Autumn produce tips for selecting, storing and saving

Autumn food

Seasonal savings

While supermarkets offer an ongoing supply of produce there are many good reasons why you should chose fruits and vegetables in season. Not only do they taste better but you’ll save on your grocery bill each week. If you pay attention to prices when you do your shopping, you can actually use this as a guide to whether the produce is in season.

Nutritious pickings

The general rule is the fresher the food, the more nutritious it will be. When produce is picked early, kept in cold storage, and then artificially ripened, they have less nutrients. For some crops, time is more important than others. Sweet corn is a classic example. Sugars in corn start turning to starch as soon as it’s picked so the sooner you eat it the sweeter it is.

Storage sense

Most vegies are best stored in the fridge salad crisper. The exceptions are potatoes, garlic, onions and pumpkins, which are best kept in a dry, dark spot. Interestingly, the same goes for tomatoes, which are said to lose flavour in the fridge and are best kept at room temperature to reach maximum ripeness.

Preserving perfection

Many vegies can be frozen. Blanch first (immerse in boiling water for a minute or two before dunking into a bowl of iced water to halt the cooking process), then freeze in freezer bags. This deactivates enzymes that can decay plant matter, even in the freezer.

Autumn favourites

  • Onions - Hang them to dry in nets or bunches to keep them fresh for longer.
  • Potatoes - For red or white boiling potatoes, select the ones that look waxy, signaling more moisture and less starch.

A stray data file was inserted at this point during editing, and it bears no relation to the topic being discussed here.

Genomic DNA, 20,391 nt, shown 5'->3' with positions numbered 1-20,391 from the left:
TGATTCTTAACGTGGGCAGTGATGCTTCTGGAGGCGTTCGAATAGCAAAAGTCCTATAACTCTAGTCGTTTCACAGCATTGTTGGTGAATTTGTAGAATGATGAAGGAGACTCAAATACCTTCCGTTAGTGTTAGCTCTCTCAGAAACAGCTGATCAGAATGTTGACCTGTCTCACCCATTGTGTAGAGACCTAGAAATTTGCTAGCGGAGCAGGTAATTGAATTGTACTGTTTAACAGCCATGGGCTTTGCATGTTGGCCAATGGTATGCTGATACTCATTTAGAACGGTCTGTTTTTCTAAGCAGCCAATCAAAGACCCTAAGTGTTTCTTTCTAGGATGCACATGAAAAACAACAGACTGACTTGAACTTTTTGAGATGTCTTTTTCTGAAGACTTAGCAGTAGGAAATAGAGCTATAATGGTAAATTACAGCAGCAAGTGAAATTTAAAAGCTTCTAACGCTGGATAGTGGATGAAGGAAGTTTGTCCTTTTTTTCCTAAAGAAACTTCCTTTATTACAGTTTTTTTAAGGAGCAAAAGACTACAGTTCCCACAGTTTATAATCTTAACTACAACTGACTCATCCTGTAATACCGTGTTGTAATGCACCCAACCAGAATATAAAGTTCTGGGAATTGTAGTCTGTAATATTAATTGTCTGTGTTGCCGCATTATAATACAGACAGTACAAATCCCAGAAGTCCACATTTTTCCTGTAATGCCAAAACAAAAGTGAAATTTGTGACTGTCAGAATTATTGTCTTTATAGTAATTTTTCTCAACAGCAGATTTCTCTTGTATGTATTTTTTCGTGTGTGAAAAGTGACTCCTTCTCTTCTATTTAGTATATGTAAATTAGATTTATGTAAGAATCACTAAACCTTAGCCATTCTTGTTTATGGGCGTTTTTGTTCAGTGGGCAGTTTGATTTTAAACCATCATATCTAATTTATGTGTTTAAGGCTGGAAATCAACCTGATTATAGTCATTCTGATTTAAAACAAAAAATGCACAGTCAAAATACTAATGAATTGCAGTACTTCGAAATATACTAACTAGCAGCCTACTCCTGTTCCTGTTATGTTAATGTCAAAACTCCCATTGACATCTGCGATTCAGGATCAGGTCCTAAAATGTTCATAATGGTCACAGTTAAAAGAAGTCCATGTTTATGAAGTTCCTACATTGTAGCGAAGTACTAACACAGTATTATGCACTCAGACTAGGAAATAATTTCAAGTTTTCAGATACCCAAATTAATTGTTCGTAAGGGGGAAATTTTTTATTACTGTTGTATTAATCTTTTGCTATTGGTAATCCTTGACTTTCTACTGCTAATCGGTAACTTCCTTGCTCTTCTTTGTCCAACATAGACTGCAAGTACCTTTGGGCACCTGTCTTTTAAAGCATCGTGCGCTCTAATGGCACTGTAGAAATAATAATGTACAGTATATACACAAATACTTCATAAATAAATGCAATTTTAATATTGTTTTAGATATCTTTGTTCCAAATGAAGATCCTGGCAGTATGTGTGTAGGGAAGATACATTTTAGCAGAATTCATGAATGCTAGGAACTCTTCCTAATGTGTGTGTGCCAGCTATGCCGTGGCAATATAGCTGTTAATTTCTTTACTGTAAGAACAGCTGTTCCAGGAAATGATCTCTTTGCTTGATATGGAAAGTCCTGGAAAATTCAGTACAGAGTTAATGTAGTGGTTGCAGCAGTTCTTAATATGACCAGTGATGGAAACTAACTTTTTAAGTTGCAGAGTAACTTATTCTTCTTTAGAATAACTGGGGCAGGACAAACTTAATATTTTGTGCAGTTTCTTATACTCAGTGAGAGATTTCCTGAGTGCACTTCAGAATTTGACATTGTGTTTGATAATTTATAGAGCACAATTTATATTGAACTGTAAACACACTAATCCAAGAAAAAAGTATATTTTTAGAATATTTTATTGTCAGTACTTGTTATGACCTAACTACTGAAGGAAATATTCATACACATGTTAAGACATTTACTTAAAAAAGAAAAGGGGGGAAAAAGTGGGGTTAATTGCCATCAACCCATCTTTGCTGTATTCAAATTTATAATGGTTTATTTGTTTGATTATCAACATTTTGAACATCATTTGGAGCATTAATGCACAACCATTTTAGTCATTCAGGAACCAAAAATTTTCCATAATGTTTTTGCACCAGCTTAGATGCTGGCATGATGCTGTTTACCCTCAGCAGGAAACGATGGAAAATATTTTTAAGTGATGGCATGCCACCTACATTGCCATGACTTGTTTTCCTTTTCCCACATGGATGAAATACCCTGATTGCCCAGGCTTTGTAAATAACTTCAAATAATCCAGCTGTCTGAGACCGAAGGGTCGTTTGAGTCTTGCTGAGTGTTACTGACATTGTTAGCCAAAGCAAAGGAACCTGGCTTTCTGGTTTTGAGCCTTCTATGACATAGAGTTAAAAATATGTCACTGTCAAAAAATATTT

• Beetroot - Golf ball size or bigger signals they’ve properly ripened before being picked.
  • Asparagus - Look for asparagus spears that are firm to the touch. They should be straight and not bendable. On bending the spear, it should be brittle and "crack". Stalks should be firm but tender.
  • Broccoli - Select compact clusters of the broccoli florets. The more open the florets, the older and closer to flowering the florets are.
  • Melons - Tap the base with your knuckles and listen for a hollow sound.
  • Pumpkins - Check the pumpkin well for soft spots and dark bruises.
  • Peas - Peas quickly go past their best so buy them when you’re close to eating them and place them in a paper bag for storage.
  • Sweet corn - Bright green, moist husks signal ripeness. The silk should be stiff, dark and moist. You should be able to feel individual kernels by pressing gently against the husk.
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